HAVING a spray about someone on social media can have significant consequences, warn Bathurst solicitors and social media experts.
Angus Edwards from Kenny Springs Solicitors said he was being contacted on a weekly basis by people upset about what had been written about them on a social media platform.
Mr Edwards said what people didn’t seem to understand was that writing something on social media was effectively the same as publishing it on the front page of a newspaper.
“Defamation is when you intentionally spread information to a group of people to damage someone’s reputation,” Mr Edwards said.
“It doesn’t matter if it’s in print, photos or on the internet, it’s the same principle.”
Mr Edwards said the same principles would also apply to sharing or retweeting a defamatory post.
“Publishing on Facebook is no different to publishing on the front page of the Western Advocate,” he said.
Founding consultant with Bathurst-based Kai Ming Consulting, Peter Sutton, who provides social media advice and solutions, said people seemed to think when they said something on social media it was to a closed audience. But the reality is quite different.
“People think they are making this statement in a safe environment, like it’s face to face. But the medium, it’s speed, reach and searchability, amplifies the message, whether it’s positive or negative,” he said.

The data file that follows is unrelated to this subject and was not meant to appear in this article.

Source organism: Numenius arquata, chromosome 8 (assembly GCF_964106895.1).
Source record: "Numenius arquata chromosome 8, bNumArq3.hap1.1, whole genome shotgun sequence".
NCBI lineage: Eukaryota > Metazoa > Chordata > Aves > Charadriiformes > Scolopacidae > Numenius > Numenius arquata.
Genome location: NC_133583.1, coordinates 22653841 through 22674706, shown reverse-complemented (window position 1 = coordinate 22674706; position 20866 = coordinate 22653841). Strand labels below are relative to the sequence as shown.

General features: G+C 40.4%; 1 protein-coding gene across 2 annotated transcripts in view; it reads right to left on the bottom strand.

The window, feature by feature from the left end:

Mr Sutton said audiences online were far more connected than traditional media.
He said in a pre-social media world if someone upset up you might threaten to go the local paper or a current affairs program, but now people spray it on Facebook.
“They get fire in their fingers and think it’s a relatively closed group but it’s not,” he said. “You see it a lot it in employer versus employee or employees gone rogue.”
Defamatory comments can have serious consequences.
“You could find yourself hauled in front of the court,” Mr Edwards said, citing a Central West case where a school teacher made legal history after a former student was ordered to pay $105,000 for defaming her on Twitter and Facebook.
In the first Twitter defamation battle in Australia to proceed to a full trial, District Court judge Michael Elkaim ruled that former Orange High School student Andrew Farley should pay compensatory and aggravated damages for making false allegations about music teacher Christine Mickle.
Mr Edwards said people making comments online risked both civil and criminal action.
“If you use a telecommunication device to bully, threat, harass, intimidate or threaten to cause physical harm, you can be charged and convicted.,” he said.